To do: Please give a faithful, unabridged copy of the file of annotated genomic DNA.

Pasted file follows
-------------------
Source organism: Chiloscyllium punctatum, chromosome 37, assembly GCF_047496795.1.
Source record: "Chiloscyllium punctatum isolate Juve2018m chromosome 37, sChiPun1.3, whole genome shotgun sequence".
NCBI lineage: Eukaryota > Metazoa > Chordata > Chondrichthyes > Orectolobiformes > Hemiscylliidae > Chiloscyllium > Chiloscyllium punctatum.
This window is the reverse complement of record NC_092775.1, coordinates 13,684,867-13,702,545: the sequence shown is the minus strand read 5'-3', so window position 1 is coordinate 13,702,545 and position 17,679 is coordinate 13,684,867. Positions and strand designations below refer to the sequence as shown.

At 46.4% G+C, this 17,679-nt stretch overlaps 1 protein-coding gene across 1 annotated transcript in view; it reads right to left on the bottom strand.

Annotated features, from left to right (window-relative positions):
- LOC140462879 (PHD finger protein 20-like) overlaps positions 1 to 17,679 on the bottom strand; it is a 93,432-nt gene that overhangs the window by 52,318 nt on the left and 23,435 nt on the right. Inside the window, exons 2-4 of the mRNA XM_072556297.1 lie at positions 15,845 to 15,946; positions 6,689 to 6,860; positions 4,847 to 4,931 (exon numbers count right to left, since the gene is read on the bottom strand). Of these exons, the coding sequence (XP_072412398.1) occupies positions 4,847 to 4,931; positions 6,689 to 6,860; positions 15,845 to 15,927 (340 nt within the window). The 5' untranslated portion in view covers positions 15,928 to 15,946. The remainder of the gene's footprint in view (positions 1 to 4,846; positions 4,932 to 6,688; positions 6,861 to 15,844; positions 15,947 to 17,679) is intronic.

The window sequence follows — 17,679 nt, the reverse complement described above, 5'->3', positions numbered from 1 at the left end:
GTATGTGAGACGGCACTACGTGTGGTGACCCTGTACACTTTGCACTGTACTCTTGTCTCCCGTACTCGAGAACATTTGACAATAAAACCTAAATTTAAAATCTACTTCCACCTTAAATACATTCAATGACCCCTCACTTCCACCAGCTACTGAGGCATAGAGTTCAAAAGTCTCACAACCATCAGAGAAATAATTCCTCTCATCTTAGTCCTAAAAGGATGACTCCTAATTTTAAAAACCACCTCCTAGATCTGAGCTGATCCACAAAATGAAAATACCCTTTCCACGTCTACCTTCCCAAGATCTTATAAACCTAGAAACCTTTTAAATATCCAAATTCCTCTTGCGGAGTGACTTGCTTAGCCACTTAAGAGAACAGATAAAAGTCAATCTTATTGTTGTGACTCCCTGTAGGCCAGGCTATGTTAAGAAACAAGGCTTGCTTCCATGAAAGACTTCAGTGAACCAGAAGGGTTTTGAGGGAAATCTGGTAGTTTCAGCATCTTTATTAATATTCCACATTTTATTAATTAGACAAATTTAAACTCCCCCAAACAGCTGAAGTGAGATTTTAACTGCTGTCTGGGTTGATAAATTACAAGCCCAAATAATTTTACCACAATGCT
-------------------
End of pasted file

Source organism: Chiloscyllium punctatum, chromosome 37, assembly GCF_047496795.1.
Source record: "Chiloscyllium punctatum isolate Juve2018m chromosome 37, sChiPun1.3, whole genome shotgun sequence".
NCBI lineage: Eukaryota > Metazoa > Chordata > Chondrichthyes > Orectolobiformes > Hemiscylliidae > Chiloscyllium > Chiloscyllium punctatum.
This window is the reverse complement of record NC_092775.1, coordinates 13,684,867-13,702,545: the sequence shown is the minus strand read 5'-3', so window position 1 is coordinate 13,702,545 and position 17,679 is coordinate 13,684,867. Positions and strand designations below refer to the sequence as shown.

At 46.4% G+C, this 17,679-nt stretch overlaps 1 protein-coding gene across 1 annotated transcript in view; it reads right to left on the bottom strand.

Annotated features, from left to right (window-relative positions):
- LOC140462879 (PHD finger protein 20-like) overlaps positions 1 to 17,679 on the bottom strand; it is a 93,432-nt gene that overhangs the window by 52,318 nt on the left and 23,435 nt on the right. Inside the window, exons 2-4 of the mRNA XM_072556297.1 lie at positions 15,845 to 15,946; positions 6,689 to 6,860; positions 4,847 to 4,931 (exon numbers count right to left, since the gene is read on the bottom strand). Of these exons, the coding sequence (XP_072412398.1) occupies positions 4,847 to 4,931; positions 6,689 to 6,860; positions 15,845 to 15,927 (340 nt within the window). The 5' untranslated portion in view covers positions 15,928 to 15,946. The remainder of the gene's footprint in view (positions 1 to 4,846; positions 4,932 to 6,688; positions 6,861 to 15,844; positions 15,947 to 17,679) is intronic.

The window sequence follows — 17,679 nt, the reverse complement described above, 5'->3', positions numbered from 1 at the left end:
GTATGTGAGACGGCACTACGTGTGGTGACCCTGTACACTTTGCACTGTACTCTTGTCTCCCGTACTCGAGAACATTTGACAATAAAACCTAAATTTAAAATCTACTTCCACCTTAAATACATTCAATGACCCCTCACTTCCACCAGCTACTGAGGCATAGAGTTCAAAAGTCTCACAACCATCAGAGAAATAATTCCTCTCATCTTAGTCCTAAAAGGATGACTCCTAATTTTAAAAACCACCTCCTAGATCTGAGCTGATCCACAAAATGAAAATACCCTTTCCACGTCTACCTTCCCAAGATCTTATAAACCTAGAAACCTTTTAAATATCCAAATTCCTCTTGCGGAGTGACTTGCTTAGCCACTTAAGAGAACAGATAAAAGTCAATCTTATTGTTGTGACTCCCTGTAGGCCAGGCTATGTTAAGAAACAAGGCTTGCTTCCATGAAAGACTTCAGTGAACCAGAAGGGTTTTGAGGGAAATCTGGTAGTTTCAGCATCTTTATTAATATTCCACATTTTATTAATTAGACAAATTTAAACTCCCCCAAACAGCTGAAGTGAGATTTTAACTGCTGTCTGGGTTGATAAATTACAAGCCCAAATAATTTTACCACAATGCT